Adoption Bans Abroad: Non-Orphans Being Adopted
Even though Mother's Day is behind us, many Americans don't need a reason to feel nostalgic and grateful for their mothers.
For many orphaned children abroad, a mother's love is something they have never experienced. Foreign countries are now facing increasing reports of fraudulent activity and child trafficking in overseas adoption practices. Many have now started implementing and considering adoption bans.
Overseas governments have been placed in a difficult situation. On one hand, there has been disturbing news in the adoption front. Falsified documents, children put up for adoption without their parents consent, and child trafficking - all parts of global corruption that governments are trying to combat.
On the other hand, the plight for the orphaned is very real. Romania, which has implemented an adoption ban, is home to many orphans who would benefit from overseas adoption, according to Romanian campaign group Catharsis.
Madalina, an orphan in the Romanian system, suffered through abuse as she was growing up. She saw hope when she was about to be adopted by a family in Italy when an adoption ban was implemented, reports DW World. In many cases, children who are too old to live in the orphanage end up in homeless shelters.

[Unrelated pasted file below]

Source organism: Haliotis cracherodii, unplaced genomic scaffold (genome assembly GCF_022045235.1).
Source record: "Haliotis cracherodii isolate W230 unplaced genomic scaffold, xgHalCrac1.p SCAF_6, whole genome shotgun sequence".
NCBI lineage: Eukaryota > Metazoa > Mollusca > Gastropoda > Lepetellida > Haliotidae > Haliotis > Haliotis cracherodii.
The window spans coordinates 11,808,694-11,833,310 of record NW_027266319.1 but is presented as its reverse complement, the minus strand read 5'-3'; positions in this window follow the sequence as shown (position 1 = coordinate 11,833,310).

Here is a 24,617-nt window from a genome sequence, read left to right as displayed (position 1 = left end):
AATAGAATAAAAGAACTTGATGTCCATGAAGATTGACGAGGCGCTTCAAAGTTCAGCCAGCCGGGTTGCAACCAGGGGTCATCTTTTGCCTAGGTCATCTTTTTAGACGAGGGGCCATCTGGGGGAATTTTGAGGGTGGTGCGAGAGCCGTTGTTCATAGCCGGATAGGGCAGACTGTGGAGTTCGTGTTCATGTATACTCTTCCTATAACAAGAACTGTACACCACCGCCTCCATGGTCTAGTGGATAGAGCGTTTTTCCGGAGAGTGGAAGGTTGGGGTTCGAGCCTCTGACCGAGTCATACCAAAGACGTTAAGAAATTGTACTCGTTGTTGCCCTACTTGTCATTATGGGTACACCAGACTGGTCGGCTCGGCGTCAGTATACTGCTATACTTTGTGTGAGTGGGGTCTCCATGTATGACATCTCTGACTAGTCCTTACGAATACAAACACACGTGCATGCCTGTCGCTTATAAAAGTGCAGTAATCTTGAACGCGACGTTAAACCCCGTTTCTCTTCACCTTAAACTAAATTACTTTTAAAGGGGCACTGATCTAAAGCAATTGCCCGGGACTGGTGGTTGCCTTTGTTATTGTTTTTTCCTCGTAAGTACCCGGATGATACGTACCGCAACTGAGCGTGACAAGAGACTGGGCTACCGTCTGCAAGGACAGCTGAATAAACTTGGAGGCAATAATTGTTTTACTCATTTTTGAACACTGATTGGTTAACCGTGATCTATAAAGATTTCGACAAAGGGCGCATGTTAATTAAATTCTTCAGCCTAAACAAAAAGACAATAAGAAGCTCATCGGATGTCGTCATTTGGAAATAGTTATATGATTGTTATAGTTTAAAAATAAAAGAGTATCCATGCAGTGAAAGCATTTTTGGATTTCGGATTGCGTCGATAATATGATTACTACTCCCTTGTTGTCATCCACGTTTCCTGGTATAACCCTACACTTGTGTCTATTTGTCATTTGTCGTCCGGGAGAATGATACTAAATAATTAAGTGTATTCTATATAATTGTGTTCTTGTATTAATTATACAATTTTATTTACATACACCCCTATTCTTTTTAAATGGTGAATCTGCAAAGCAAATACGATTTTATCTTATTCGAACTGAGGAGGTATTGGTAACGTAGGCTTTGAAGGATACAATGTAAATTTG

In Nepal, a similar situation has been unraveling. The U.S. government has recently suspended adoption of Nepalese children. The government cited instances of falsified documents, and a case of Nepalese parents searching for their child who was put up for adoption without their consent.
For families yearning for adoption, the pain is also very real. About 70 American families were about to finalize the adoptions from Nepal, but now must prove that the child is a legitimate orphan, according to PBS. The longer it takes, the longer the child will be without a permanent home.
Under US law, there is only so much the State Department can do to help with the adoption process. The State Department cannot directly involve themselves with the adoption process of other countries.
International adoption is also a process that is difficult to navigate. Parents hoping to adopt a child abroad need to comply with (1) relevant US federal adoption laws, (2) any domestic adoption laws in the country they are adopting from, and (3) all US federal laws.
For many potential adoptive parents, it seems that the only course of action is to wait and see if the adoption ban will be lifted.
- Adoption quota causes backlash (The Korea Times)
- Left in limbo: Nepalese adoptions halted (PBS)
- Overview of Adoption Rules (FindLaw)
- International Adoption Process: FAQ's (FindLaw)
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